It is not to be received casually or indiscriminately and especially not unfaithfully. As we will see when we get to the eleventh chapter of First Corinthians, people are to identify themselves as faithful Christians before coming to the Lord’s Table, lest they eat and drink judgment on themselves (1 Corinthians 11:29). Participation in the body of Christ requires self identification as a Christian and faithfulness to that identity.
Most translations translate the Greek word as communion rather than participation, but either will do. Communion is not simple union, but it is a kind of union. Where union is a kind of merging or loss of self in something greater, communion is not a loss of self, but an expansion, a clarification or extension of self. In communion both self and other remain clearly defined in the same way that God’s Trinitarian parts — Father, Son and Holy Spirit — are clearly distinct, yet identical.
Christians have a unique individual identity, yet an overlap of common identity with Christ and with the community of Christ here and in eternity at the same time. There are common elements that belong to the self, to other Christians, and to Christ. The Christian identifies with Jesus Christ, but He does not become Christ, nor does he lose himself in Christ. Rather, his identification in Christ makes him — his self, his individuality — more unique, not less. The sharing of Christian values and Christian character gives his personality increased definition, increased clarity. He becomes more himself in Christ. People become more in Christ than they could ever be apart from Christ.
To participate in something is to take an active part in it. Participation and communion provide the foundation upon which social mores are built. Mores are strongly held social norms or customs, which derive from the established practices of a society or group. Taboos are a subset of mores that forbid a society’s most unacceptable behaviors. Taboos are things like incest and murder. The word morality comes from the same root, as does the noun moral. Morality — behavior — is both individual and communal, personal and social. God’s covenant is both personal and social. Being a Christian is both personal and social. God is both personal and social.
The point is that participation in the Lord’s Supper provides the foundation for social mores and personal morals, which issue from the expression of Christian character through the imitation of Jesus. In other words, the Lord’s Supper makes us who we are in Christ. It informs us as it forms us, both individually and corporately. It defines us as Christians and sets us apart from non-Christians. It is not magical, but it is mysterious. It is spiritual, but it is also real.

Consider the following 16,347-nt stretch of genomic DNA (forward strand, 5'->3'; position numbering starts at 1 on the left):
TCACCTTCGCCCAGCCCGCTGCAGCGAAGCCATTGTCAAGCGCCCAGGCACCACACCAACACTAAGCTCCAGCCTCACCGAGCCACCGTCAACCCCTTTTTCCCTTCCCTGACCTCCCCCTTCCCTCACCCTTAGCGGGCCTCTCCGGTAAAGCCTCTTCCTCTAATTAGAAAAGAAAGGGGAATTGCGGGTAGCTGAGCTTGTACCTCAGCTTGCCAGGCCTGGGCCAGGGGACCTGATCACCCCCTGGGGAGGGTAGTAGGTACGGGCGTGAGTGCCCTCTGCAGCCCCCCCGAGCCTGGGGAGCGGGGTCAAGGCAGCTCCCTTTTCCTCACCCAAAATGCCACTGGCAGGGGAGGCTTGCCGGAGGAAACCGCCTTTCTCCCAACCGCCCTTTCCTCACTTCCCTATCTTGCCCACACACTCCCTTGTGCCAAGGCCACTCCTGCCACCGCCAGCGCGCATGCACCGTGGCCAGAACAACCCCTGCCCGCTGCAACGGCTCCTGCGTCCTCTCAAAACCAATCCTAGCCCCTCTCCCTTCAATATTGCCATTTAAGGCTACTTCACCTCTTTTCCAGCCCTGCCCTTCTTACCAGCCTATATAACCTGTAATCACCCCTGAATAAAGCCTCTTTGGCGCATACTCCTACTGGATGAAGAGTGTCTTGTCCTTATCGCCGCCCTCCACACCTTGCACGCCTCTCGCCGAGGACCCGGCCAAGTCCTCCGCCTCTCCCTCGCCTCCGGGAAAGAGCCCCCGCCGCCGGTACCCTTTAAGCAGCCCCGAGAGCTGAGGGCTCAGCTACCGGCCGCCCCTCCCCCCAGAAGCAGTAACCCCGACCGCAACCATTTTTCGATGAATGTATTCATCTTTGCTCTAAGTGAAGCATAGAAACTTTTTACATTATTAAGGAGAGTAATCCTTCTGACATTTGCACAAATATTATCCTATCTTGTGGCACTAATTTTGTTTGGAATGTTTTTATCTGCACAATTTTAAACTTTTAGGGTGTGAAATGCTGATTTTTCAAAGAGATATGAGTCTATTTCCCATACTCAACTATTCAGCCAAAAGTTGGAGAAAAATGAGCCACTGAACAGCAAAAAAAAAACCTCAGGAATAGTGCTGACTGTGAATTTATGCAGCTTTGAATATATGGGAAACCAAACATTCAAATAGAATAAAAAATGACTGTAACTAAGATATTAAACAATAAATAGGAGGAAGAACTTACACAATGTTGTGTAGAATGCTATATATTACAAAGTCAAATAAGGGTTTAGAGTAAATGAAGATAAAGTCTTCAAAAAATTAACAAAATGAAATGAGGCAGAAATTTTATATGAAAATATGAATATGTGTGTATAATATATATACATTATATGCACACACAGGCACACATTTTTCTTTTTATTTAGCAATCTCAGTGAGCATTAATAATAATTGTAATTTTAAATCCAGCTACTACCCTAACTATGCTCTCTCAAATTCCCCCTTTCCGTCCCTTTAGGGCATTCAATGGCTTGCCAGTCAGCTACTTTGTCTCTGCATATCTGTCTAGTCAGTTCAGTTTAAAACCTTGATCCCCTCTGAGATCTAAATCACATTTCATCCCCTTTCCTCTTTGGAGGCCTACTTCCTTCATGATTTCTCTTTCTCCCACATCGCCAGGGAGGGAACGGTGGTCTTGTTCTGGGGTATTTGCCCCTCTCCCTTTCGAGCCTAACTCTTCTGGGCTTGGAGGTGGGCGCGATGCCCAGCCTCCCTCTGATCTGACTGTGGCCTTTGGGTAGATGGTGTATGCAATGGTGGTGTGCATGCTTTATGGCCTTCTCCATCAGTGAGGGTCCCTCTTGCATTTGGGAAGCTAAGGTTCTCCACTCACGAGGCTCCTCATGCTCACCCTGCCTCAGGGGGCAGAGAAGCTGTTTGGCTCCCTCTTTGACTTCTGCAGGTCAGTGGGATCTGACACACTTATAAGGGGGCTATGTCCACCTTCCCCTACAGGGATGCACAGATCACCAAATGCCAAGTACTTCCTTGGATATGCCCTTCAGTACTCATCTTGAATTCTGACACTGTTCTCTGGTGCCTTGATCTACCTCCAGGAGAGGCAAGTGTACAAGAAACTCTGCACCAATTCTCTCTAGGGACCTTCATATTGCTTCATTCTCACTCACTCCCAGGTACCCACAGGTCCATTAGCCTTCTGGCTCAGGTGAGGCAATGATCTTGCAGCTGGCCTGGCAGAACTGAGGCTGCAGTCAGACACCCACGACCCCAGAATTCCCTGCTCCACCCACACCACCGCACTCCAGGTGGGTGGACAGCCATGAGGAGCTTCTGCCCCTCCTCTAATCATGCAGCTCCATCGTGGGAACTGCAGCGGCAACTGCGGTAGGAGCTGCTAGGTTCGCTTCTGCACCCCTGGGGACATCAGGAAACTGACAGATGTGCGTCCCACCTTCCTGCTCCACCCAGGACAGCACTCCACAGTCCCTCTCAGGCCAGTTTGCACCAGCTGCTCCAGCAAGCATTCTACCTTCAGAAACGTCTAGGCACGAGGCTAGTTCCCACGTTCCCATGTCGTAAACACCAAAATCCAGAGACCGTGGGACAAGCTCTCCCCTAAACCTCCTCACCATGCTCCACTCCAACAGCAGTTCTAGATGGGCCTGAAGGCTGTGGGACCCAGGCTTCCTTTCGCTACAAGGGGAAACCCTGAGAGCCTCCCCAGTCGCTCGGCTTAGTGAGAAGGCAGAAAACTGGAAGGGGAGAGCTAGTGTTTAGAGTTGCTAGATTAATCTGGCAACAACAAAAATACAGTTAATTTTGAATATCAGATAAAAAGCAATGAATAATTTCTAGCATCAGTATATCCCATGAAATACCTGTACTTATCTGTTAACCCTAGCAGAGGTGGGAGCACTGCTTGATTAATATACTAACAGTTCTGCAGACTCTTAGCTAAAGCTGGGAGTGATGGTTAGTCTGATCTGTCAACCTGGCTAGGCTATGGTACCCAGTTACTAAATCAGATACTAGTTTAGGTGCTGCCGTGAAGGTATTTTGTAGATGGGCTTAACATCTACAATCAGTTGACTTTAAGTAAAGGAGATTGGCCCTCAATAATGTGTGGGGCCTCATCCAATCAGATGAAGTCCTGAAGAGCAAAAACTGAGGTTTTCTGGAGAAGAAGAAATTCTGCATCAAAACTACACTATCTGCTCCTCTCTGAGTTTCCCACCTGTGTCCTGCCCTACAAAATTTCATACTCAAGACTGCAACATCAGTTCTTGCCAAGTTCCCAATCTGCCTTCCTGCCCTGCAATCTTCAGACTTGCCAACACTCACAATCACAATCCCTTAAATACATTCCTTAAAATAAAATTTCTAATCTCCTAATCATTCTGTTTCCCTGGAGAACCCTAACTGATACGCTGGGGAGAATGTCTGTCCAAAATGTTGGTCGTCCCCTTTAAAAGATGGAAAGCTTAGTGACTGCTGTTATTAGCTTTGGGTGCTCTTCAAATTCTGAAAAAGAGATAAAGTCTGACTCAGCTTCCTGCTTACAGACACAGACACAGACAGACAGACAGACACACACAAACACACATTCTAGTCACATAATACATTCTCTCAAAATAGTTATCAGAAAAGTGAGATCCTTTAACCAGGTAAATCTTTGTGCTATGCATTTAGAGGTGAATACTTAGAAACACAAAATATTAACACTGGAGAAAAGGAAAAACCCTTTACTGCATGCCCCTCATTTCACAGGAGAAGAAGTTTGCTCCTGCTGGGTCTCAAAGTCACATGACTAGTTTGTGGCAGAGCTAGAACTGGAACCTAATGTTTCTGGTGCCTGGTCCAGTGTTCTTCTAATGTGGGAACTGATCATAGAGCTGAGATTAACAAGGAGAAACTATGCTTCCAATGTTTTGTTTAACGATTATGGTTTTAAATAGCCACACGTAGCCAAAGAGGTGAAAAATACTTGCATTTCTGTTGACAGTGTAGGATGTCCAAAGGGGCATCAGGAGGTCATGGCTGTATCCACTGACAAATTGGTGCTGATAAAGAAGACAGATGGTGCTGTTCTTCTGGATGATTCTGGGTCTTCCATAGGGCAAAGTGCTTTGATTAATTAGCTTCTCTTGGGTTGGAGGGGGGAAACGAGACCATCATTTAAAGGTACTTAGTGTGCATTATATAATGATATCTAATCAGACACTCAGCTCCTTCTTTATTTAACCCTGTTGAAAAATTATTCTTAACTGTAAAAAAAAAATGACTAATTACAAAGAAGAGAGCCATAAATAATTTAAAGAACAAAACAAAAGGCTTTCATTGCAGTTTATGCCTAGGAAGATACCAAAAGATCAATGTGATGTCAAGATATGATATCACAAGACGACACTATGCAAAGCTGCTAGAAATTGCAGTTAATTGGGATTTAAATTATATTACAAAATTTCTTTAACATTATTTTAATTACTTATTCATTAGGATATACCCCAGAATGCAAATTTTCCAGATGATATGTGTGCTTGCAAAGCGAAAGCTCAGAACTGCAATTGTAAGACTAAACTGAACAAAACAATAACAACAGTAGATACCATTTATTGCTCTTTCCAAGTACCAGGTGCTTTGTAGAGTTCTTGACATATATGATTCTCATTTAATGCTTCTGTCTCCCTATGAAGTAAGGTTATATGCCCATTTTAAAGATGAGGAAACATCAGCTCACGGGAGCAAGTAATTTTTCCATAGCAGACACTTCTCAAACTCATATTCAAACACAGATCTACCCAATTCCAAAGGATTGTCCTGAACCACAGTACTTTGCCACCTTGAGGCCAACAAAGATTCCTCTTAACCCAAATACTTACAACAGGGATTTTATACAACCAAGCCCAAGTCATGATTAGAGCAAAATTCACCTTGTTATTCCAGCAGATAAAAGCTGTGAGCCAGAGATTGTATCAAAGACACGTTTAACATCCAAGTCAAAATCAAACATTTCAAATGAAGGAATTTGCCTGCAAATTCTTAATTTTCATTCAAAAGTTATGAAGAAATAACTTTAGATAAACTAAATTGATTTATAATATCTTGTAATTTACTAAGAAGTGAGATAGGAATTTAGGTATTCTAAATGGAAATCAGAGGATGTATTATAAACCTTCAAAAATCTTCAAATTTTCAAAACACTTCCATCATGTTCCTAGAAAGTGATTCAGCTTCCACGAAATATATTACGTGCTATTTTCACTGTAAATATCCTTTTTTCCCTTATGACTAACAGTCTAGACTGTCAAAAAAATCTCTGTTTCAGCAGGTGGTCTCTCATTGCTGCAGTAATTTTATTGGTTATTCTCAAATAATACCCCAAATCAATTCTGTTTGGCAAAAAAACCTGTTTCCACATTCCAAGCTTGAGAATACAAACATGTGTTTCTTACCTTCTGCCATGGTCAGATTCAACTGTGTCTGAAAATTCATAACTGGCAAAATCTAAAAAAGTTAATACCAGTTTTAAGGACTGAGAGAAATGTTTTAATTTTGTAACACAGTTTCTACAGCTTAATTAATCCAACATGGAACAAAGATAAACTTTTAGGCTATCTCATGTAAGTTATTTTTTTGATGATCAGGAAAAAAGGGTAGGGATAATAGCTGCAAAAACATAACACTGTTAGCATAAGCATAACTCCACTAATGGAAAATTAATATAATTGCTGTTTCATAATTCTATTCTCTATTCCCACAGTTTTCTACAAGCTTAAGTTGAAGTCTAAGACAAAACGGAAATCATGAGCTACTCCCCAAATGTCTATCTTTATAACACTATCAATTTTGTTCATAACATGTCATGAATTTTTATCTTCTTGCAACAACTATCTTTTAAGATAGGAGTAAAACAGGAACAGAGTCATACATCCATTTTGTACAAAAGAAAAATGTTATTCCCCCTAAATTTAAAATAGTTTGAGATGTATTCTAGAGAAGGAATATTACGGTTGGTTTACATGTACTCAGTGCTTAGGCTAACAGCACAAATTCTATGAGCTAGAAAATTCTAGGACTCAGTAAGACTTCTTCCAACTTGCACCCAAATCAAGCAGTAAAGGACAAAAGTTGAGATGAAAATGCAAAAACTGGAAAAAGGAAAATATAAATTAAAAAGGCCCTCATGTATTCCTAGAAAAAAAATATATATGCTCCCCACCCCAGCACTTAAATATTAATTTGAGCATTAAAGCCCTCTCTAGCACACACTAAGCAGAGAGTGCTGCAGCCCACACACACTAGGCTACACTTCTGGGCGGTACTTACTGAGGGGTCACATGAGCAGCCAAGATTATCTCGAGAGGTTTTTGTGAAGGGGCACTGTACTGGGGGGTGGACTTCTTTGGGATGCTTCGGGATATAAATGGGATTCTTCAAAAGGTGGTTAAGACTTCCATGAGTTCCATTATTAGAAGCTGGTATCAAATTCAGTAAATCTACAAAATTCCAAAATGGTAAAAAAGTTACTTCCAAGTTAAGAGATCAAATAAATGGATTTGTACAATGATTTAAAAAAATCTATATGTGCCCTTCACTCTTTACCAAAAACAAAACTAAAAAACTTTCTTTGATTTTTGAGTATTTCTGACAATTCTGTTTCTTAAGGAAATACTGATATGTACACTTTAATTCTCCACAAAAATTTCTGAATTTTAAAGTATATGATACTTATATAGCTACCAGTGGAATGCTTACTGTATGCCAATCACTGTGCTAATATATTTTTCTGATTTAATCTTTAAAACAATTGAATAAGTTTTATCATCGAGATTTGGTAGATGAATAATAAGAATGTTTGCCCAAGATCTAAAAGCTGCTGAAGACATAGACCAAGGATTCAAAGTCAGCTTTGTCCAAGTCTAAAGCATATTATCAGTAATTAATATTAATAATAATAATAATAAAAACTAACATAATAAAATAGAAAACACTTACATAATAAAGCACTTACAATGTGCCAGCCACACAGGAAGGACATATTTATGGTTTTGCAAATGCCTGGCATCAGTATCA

Paul goes on to say that our Christian identity is like the bread that we share. It is one loaf, but it is torn into many pieces. Yet, the tearing does not diminish the oneness of the loaf, but rather it enhances it because the loaf is not merely one loaf of bread, but it re-presents the one body of Christ. The division of the loaf into parts is an expression of the unity of Christ and actually increases the glory of Christ.
The same thing is true about the cup. It begins as one kind of grape, one flask or bottle of wine. Interestingly, the grapes from which it is made have only a resemblance to the wine itself. And again, the oneness of the bottle or skin in which the wine was carried is not diminished by those who drink from it. It remains one bottle (or skin), yet, it too is enlarged by the drinking because it re-presents the blood of Christ, the one sacrifice made for the people of Christ. It becomes part of the identity and the unity of the people of Christ. And the glory of Christ is increased with every individual who participates in it whether they ultimately come to salvation or damnation.
In the Lord’s Supper there is an intermingling of the elements, an intermingling of the unity and diversity of the elements, and of those who participate in the Supper, in such a way that the sum of the individual parts (or participants) is greater than the unity of the whole. Christ Himself is enhanced and expanded by the participation of His people in the Supper (if we can think of God in terms of size, which of course we can’t. Nonetheless, Christ grows with His people, as they grow more mature in the faith and as they grow in numbers.)